New Delhi, May 21: Dogged by scams and unable to move ahead on economic reforms in a big way, the UPA government headed by Prime Minister Manmohan Singh steps into the third year of its second term tomorrow, probably hoping to come out of its shackles.
For 79-year old Singh, who got to the Prime Minister's seat after Sonia Gandhi refused to assume the office in the summer of 2004, it has been hopping from one problem to another in the last over eight months.
The only relief that came for the party heading the ruling coalition at the Centre was the recent results of the Assembly elections. The party retained its government in Assam convincingly, managed to wrest one in Kerala and was in a happy position in West Bengal where the ally knocked the Left front out of power after 34 years.
The coalition has arranged some celebrations at the Prime Minister's residence tomorrow evening to mark the oocasion.
From 2G scam, the Commonwealth Games scandal, the Adarsh Housing row and the P J Thomas affair, the Prime Minister may not not have had such a harrowing time in the last few months than when his government was surviving on the support of the Left parties during the first term.
In the 2G spectrum allocation scam case even the Supreme Court was prompted to pull up the Prime Minister asking him why no action was taken against the then Telecom Minister A Raja despite several indicators pointing to a looming scam ahead.
Similar was the predicament of Congress President Sonia Gandhi, who is also the UPA Chairperson, as she faced tough days requiring continuous firefighting operations.
The issue of price rise continued to confront the economist-turned-politician Prime Minister with the government appearing helpless and the unprecedented rise in fuel prices that could have a cascading effect.
Apart from Raja landing himself in Tihar jail, the other bigwigs to give him company there are Congress MP Suresh Kalmadi,charged with irregularities in the conduct of the Commonweath Games, and DMK MP Kanimozhi, not a good advertisement for the government at celebrations time.
The Niira Radia tapes had their own story to tell on the matters of governance.
With egg on its face, Government had to eat a humble pie on the appointment of P J Thomas as the Chief Vigilance Commissioner.
Topping all these was the controversy over the "most wanted" list of fugitives sent to Pakistan adding further embarrassment to the government.
With the dependence on the Left parties no no more there, it was expected that UPA-II would be able to carry out crucial reforms of the finance sector and the retail industry. But nothing seems to have moved on the issues. With government in problems, Opposition parties, both the Left and the Right, never had it so good.
The winter session of Parliament was washed out entirely amid a strident demand for a JPC into the 2G scam, being dubbed by the opposition as the biggest scandal in independent India with a notional loss of Rs 1.76 lakh crore to the exchequer.
With corruption being the flavour of the political season, Gandhian Anna Hazare shook the entire political class by his indefinite hunger strike at the Jantar Mantar here in the four days of his protest action that brought the government to its knees on the issue of a stronger Lok Pal bill.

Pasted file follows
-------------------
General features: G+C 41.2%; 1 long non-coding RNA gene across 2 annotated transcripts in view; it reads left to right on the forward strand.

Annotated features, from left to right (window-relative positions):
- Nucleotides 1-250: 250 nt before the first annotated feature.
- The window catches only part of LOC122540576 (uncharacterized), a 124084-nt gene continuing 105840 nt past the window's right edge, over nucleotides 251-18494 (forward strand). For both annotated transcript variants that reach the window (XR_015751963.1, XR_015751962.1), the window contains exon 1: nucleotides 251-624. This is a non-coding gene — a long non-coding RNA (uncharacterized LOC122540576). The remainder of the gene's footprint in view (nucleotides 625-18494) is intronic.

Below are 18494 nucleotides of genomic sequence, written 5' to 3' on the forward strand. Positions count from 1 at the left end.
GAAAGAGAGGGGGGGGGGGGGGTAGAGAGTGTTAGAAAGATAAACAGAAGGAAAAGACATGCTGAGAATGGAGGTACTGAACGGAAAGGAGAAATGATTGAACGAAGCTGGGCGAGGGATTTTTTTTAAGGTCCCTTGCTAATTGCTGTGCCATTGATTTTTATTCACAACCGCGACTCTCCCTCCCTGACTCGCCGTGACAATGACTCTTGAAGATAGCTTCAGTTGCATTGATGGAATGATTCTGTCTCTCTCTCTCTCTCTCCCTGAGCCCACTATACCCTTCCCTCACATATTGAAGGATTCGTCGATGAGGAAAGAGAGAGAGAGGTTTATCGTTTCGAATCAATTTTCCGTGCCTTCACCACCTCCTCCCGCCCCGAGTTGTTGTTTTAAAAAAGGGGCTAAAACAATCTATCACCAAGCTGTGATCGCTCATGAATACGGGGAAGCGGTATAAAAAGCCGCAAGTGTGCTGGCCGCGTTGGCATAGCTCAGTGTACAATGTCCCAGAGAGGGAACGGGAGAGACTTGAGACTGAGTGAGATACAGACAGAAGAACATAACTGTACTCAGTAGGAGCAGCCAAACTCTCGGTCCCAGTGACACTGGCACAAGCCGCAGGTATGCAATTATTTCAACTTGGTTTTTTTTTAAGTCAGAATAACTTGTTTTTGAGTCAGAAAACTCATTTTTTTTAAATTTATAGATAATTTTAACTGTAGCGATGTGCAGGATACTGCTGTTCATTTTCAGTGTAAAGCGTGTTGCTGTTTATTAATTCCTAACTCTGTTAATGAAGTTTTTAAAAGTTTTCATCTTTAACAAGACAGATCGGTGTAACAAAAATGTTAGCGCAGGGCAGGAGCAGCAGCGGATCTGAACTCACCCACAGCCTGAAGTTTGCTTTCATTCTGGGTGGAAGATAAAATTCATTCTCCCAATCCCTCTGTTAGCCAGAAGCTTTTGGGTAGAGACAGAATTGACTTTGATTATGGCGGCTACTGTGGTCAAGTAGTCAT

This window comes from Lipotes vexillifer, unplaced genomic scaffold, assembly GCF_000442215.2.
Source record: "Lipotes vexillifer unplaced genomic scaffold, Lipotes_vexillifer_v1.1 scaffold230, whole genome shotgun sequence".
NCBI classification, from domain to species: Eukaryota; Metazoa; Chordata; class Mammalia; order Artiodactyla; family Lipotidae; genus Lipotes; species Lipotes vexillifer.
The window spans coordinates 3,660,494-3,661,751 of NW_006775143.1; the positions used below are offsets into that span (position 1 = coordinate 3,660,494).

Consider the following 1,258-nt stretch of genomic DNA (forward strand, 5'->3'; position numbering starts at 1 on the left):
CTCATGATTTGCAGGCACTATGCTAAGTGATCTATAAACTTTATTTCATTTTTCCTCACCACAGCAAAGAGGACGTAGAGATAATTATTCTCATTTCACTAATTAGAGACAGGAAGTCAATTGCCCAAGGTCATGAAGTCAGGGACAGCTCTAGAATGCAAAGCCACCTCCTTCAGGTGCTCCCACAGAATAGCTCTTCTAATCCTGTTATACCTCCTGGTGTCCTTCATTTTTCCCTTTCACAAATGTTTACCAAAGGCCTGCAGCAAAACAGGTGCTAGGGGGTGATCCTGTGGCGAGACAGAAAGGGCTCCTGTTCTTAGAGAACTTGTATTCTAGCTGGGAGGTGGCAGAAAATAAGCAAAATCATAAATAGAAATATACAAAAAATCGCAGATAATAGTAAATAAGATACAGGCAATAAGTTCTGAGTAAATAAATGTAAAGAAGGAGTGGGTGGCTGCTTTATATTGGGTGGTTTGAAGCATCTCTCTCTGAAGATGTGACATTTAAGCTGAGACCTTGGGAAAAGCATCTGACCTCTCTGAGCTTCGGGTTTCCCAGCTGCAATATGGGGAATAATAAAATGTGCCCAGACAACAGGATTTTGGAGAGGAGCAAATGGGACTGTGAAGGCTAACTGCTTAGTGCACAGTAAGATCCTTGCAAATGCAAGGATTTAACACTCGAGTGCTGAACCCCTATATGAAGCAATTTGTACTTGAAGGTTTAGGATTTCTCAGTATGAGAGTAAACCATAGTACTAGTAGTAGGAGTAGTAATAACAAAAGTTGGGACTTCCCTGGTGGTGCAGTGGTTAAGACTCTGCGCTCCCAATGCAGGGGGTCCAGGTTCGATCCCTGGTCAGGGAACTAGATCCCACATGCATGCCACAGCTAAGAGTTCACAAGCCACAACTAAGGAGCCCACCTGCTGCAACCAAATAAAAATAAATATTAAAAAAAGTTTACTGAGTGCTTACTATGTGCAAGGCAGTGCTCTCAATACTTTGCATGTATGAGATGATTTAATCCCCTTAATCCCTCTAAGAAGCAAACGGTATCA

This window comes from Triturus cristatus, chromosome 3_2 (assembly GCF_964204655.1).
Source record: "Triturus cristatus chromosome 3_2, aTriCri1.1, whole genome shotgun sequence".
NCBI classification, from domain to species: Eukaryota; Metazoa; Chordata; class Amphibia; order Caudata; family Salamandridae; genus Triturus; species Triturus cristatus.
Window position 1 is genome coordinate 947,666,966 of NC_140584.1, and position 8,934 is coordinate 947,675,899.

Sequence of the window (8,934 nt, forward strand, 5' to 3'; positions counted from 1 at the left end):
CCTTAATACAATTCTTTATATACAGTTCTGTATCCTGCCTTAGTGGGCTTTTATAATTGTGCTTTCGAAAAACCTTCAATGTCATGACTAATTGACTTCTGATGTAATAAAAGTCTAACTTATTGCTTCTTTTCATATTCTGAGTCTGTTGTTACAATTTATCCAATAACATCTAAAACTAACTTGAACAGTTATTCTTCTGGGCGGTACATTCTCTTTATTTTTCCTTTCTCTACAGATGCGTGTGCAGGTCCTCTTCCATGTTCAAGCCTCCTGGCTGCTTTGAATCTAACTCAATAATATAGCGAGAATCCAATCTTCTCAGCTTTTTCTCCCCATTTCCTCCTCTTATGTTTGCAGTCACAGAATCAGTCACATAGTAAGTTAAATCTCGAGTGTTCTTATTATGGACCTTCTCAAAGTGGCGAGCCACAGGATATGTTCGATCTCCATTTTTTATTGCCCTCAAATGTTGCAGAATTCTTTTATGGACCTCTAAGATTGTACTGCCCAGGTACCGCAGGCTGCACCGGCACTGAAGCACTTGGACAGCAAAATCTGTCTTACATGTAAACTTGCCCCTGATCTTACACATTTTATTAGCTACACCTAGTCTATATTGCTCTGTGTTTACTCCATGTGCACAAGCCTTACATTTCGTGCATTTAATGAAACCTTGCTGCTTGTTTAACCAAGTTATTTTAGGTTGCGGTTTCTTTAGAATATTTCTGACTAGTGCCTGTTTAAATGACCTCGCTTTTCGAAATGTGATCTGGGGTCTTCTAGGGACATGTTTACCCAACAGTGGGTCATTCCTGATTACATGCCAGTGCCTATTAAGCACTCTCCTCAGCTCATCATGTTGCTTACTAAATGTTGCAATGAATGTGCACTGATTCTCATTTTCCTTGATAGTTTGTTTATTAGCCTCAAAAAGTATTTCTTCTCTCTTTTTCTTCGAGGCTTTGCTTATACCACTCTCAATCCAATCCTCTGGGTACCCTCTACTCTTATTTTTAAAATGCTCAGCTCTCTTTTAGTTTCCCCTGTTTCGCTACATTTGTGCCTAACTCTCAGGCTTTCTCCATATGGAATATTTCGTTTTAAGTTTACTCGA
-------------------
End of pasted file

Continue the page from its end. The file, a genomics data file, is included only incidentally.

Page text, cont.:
In fact, the second year itself had not started on an auspicious note as May 22, 2010 celebrations for the first anniversary were cancelled following a plane crash in Mangalore.
Opposition leaders say that the UPA-II was bound to be doomed from the start. Samajwadi Party General Secretary Mohan Singh wonders as to how could the coalition work when it has "no agenda" like the Common Minimum Programme of the UPA-I which has done "good work" like NREGA and Right to information.
CPI leader D Raja echoes the feelings insisting that the UPA-II has no future and "it will collapse". "It is just a matter of time," he feels.
But NCP General Secretary D P Tripathi, whose party is part of the UPA-II, obviously disagrees. He claims that UPA-II is marching under the leadership of Manmohan Singh and it was a "Uniquely Popular Alliance".
Making the best out of a bad situation, the refrain of Congress leaders from Gandhi downwards was that no party or government had acted so speedily when incidents of graft had come to light.
A Congress leader said in exasperation that the government has hardly any scope not to take action when the country was being virtually run by the courts, the CBI and the media, the remark inadvertently reflected the drift and the crisis of governance.
Faced with problems, the UPA-II failed to project a cohesive picture with Prime Minister himself pleading that he was not as big a culprit as he was being made out to be and that he has to work under coalition compulsions.
While the DMK is in political doghouse, there have been growing strains between the Sharad Pawar-headed NCP and Congress. Mamata Banerjee's focus has shifted to West Bengal after she assumed power, ending the 34 year Left rule.
The year ahead is a challenging one as the elections to several states including Uttar Pradesh are scheduled. The UPA will also have to decide who will be the next President and Vice President.
In the eyes of global leaders and investors, the country is "coming of age". A number of global leaders have acclaimed India as a responsible, rising power, inviting it to take the seat at big table of world affairs.
An economic growth rate of 8.5 per cent this year puts India firmly alongside China as one of the world's fastest-growing large economies.
Yet, seen from within, India appears to be confronted with a crisis of goVernance, feel analysts. PTI